By Dr. Senaka Basnayake, Dr. Niladri Gupta and Susantha Jayasinghe
The theme for United Nation's Convention to Combat Desertification (UNCCCD)’s 2021 Drought and Desertification Day is to promote converting degraded lands into healthy lands.
Reclaimed healthy lands help in the recovery of biodiversity and additional carbon sequestration aiding in efforts to slow down climate change. Landscape and ecosystem restoration helps in mitigating climate change effects and bolsters Nature’s defenses against disasters and extreme weather events.
Nearly three-quarters of the Earth’s ice-free land has been altered by anthropogenic activities, destroying the natural habitats of a lot of species. This alteration of land reduces buffer zones with COVID-19 pandemic raging across the planet—restoring the natural landscape helps in reducing human-animal contact, thus creating a natural buffer against zoonotic diseases.
Drought and desertification are closely related phenomena. Drought is a natural event that occurs due to prolonged deficiency of precipitation causing shortages of water whether it is atmospheric, surface water, soil moisture, or groundwater. It can be classified further based on the degree of severity.
Desertification, on the other hand, evolves due to the conversion of fertile land into less or non-productive land caused by non-adaptive human activity in combination with soil and climate factors.
We are all aware that climate change is expected to increase the frequency and intensity of drought all across the globe. Climate research in the last two decades shows that, since the second half of the 19th Century, global warming has accelerated the melting of ice masses leading to sea-level rise, increased water shortage and enhanced drought intensity, deterioration of agricultural systems, and many other changes.
The increase in frequency and intensity of drought events are likely to be observed in Africa, Asia, and Latin America, impacting food and livelihood securities of the regions. One of the recent major drought events occurred in Southeast Asia in 2020 (Thailand, Lao PDR, Cambodia, and Viet Nam).
According to the Mekong River Commission (MRC), monsoon rains arrived almost two weeks late and exited three weeks earlier in the Lower Mekong Basin and, compounded with the El Niņo event, created abnormally high temperatures and increased evapotranspiration.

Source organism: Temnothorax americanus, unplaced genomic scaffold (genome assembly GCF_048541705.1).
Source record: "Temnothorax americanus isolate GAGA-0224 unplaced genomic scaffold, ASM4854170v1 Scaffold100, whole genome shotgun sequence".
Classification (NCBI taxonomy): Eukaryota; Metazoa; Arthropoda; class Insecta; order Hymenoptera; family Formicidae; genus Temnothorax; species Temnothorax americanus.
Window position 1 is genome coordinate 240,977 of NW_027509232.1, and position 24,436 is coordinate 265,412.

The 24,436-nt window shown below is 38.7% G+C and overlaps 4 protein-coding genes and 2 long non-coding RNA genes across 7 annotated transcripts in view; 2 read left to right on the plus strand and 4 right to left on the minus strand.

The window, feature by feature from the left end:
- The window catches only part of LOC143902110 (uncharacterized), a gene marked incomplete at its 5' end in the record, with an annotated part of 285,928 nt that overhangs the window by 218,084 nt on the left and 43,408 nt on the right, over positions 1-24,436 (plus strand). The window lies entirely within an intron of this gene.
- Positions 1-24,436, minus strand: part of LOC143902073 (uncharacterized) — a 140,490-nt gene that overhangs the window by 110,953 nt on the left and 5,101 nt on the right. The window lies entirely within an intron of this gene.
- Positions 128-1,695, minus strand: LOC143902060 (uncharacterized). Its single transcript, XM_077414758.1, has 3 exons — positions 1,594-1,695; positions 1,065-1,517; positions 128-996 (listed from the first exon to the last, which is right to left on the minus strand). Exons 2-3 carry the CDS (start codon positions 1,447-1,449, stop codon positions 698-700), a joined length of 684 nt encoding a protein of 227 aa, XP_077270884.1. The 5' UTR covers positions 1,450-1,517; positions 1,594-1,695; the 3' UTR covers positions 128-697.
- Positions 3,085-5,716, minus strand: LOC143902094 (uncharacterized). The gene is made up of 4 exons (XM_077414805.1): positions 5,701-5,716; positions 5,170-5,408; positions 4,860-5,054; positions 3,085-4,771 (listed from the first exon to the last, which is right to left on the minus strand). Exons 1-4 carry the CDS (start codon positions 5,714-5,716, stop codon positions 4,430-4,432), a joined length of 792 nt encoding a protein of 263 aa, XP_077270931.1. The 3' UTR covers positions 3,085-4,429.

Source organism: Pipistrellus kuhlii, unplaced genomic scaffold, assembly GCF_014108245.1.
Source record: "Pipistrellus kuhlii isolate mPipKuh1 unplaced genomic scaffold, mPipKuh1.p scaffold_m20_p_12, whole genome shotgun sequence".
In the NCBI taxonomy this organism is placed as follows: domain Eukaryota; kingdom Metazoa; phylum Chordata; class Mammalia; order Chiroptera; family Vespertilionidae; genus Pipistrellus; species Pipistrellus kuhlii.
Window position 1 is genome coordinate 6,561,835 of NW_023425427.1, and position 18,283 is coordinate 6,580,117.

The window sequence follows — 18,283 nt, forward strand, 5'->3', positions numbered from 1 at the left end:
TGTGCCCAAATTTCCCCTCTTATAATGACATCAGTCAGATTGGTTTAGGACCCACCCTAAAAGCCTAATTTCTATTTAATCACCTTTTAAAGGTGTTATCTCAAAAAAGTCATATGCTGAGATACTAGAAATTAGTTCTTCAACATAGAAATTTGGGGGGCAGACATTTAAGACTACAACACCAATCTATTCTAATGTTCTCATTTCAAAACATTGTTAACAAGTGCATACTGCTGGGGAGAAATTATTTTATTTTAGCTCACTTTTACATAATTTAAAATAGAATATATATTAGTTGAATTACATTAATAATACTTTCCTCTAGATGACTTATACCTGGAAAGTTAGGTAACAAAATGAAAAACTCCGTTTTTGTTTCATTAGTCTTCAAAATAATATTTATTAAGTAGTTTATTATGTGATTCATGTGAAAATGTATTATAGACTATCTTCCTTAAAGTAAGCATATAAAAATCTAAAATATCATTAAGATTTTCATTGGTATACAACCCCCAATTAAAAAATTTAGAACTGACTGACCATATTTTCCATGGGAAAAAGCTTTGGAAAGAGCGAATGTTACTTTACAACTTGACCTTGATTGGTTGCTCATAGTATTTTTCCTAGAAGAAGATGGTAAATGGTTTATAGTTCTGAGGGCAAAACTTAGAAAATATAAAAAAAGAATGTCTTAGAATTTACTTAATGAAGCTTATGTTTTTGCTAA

Similar severe drought events have been recorded in Sri Lanka in 2016-17, Nepal in 2015, 2012 in India, 2018 in Afghanistan.
Severe drought occurrences have also been reported in Pakistan and Bangladesh. Besides South and Southeast Asia, severe drought events have also been reported from other parts of the world, like in Europe since 2014, which according to studies has been the most extreme for more than 2,000 years.
The recent severe droughts in Lancang-Mekong Basin in China, in terms of both intensity and frequency, have affected water supply, irrigation, ecosystem, and navigation.
Drought causes a direct and substantial negative economic and health impact on farmers and others related to the agricultural sector. It also affects people in non-agricultural sectors with a widespread loss of services and scarcity of produces in drought-affected areas.
Drought monitoring and early warnings have been a priority for countries around the world. It is also the foundation of an effective proactive drought policy.
According to World Meteorological Organization (WMO), communication of reliable information through appropriate channels in a timely manner to water and land managers, policymakers and the public is essential to reduce vulnerability and improve mitigation and response capacities of people and systems at risk.
Major drought early warning systems currently in place are the National Integrated Drought Information System (NIDIS) in USA which is a multi-agency partnership of NASA, NOAA, USDA, and others, Mekong Drought and Crop Watch, and UNCCCD Drought Tool Box. Drought needs to be addressed holistically as it has multi-sectoral impacts and an integrated approach for management of the hazard is essential.
Integrated drought management:
Integrated drought management (IDM) mitigates drought risk and builds drought resilience by addressing multiple components of drought management, including disaster risk reduction, climate adaptation strategies, and national water policies.
The three key pillars for effective drought risk management as advocated by Integrated Drought Management Programme led by WMO, Global Water Partnership and others are i) Monitoring and Early Warning; ii) Vulnerability and Impact Assessment and iii) Mitigation, Preparedness and Response.
The key concepts of these three pillars are:
Pillar 1. Monitoring and Early Warning:
• A drought monitoring and early warning system (DEWS) is the foundation of effective proactive drought policies.
• A DEWS identifies climate and water supply trends and detects the emergence or probability of occurrence and the likely severity of drought and its impacts.
• Effective drought monitoring and early warning must integrate precipitation and other climatic parameters with water information.
Pillar 2. Vulnerability and Impact Assessment: